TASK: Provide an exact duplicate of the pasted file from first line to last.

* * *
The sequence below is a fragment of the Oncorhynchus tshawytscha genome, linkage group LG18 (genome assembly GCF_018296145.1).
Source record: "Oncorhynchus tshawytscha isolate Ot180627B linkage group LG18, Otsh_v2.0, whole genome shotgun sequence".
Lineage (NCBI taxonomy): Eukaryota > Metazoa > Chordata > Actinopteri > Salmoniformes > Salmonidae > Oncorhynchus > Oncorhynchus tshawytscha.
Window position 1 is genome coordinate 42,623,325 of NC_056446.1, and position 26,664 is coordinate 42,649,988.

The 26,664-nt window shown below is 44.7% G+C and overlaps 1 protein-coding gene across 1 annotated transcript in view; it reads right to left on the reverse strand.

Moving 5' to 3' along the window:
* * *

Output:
The sequence below is a fragment of the Oncorhynchus tshawytscha genome, linkage group LG18 (genome assembly GCF_018296145.1).
Source record: "Oncorhynchus tshawytscha isolate Ot180627B linkage group LG18, Otsh_v2.0, whole genome shotgun sequence".
Lineage (NCBI taxonomy): Eukaryota > Metazoa > Chordata > Actinopteri > Salmoniformes > Salmonidae > Oncorhynchus > Oncorhynchus tshawytscha.
Window position 1 is genome coordinate 42,623,325 of NC_056446.1, and position 26,664 is coordinate 42,649,988.

The 26,664-nt window shown below is 44.7% G+C and overlaps 1 protein-coding gene across 1 annotated transcript in view; it reads right to left on the reverse strand.

Moving 5' to 3' along the window: